B’Tselem officials note that the settlement freeze will have been almost worthless unless it’s extended. When the freeze was initiated, Netanyahu gave exemptions to 2,500 housing units. The Israeli authority which governs the West Bank adds that there have been 400 instances of “illegal construction” during the freeze, only a few of which have been torn down.
“The main problem is that the freeze is too short,” says Montell. “The planning process is long and many buildings were started before the freeze or received permits before the freeze. If the freeze continues, then you’d see the effect.”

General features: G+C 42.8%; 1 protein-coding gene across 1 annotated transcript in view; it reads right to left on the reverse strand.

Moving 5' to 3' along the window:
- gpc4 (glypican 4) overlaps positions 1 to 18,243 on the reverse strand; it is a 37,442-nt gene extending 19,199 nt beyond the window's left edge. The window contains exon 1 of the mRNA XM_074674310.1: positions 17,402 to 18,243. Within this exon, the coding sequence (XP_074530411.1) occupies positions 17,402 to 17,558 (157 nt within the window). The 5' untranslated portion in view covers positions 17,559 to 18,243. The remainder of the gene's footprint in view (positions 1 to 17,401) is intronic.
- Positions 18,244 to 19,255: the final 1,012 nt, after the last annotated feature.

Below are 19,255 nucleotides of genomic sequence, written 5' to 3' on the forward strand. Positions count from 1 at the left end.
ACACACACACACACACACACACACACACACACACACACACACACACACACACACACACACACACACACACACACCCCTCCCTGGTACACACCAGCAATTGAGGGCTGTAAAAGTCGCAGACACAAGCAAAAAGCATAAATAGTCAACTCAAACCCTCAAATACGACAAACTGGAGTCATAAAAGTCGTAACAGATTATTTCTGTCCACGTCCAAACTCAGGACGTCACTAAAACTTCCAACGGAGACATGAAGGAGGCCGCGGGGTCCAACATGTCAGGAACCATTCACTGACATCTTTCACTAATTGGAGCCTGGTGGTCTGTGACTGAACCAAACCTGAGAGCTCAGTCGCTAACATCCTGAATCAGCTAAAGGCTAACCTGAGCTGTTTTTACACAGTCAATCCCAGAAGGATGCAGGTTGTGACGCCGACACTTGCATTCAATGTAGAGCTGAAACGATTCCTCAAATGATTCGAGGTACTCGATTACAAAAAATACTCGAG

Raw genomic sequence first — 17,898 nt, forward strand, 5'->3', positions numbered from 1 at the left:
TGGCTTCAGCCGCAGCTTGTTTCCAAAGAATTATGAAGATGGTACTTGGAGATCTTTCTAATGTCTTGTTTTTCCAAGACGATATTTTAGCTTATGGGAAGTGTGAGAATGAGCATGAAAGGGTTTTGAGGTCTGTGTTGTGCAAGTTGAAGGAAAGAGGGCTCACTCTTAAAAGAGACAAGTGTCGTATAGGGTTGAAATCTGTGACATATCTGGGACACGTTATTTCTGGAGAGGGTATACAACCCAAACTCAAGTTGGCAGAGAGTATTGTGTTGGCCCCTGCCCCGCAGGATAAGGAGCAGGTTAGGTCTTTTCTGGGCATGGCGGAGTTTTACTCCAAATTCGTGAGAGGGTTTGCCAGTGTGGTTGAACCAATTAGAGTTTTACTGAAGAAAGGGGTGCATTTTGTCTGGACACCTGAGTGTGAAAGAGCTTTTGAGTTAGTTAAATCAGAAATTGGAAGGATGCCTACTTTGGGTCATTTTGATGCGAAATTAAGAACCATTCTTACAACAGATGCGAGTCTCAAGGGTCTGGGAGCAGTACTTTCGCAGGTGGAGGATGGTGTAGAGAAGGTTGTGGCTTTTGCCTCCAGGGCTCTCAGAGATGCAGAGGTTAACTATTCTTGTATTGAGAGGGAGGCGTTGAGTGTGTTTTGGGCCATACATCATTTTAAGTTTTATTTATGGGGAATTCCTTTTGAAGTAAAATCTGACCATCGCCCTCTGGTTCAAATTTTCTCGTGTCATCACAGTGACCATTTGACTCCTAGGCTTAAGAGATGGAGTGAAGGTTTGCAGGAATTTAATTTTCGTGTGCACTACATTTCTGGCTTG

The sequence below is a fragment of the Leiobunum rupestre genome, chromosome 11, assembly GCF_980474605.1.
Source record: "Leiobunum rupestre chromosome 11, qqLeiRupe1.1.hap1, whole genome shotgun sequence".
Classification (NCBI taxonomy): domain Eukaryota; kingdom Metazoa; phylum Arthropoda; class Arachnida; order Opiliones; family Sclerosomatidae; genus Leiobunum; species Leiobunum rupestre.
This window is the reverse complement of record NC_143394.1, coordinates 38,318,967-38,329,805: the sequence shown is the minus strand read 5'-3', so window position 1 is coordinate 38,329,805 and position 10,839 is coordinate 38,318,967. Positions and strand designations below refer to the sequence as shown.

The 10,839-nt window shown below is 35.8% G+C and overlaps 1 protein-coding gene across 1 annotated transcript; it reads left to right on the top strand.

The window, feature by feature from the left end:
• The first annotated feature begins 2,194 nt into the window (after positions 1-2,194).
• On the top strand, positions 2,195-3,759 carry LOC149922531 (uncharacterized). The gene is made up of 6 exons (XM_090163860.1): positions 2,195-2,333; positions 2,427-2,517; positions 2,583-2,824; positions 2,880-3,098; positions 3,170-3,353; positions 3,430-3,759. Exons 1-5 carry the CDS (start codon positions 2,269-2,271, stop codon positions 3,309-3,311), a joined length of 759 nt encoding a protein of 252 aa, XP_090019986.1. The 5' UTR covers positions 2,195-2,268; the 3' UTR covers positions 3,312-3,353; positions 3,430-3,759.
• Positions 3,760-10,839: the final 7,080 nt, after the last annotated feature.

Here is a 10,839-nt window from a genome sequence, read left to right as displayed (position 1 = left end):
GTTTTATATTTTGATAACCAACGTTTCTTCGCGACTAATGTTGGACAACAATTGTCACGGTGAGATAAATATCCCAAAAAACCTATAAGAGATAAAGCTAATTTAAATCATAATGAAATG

If construction gets going in September, Israel would likely restart an operation of staggering proportions. Since the signing of the Oslo Accords in 1993, under which Israel was supposed to halt construction in the settlements, the West Bank’s settler population has risen from 110,000 to 301,000. (Add the dozen Israeli neighborhoods in East Jerusalem and you’re up to 500,000 Israelis living on land deemed occupied by the international community, out of a total population of 7.3 million.)
Though Israel repeated its promise to halt building in the settlements to President George W. Bush under his 2003 “Road Map,” Israeli governments have continually provided massive subsidies, which in effect encourage Israelis to move to the settlements in contravention of the policy Israel claims to propound. Since Israel signed onto the Road Map, the settler population is up 30 percent.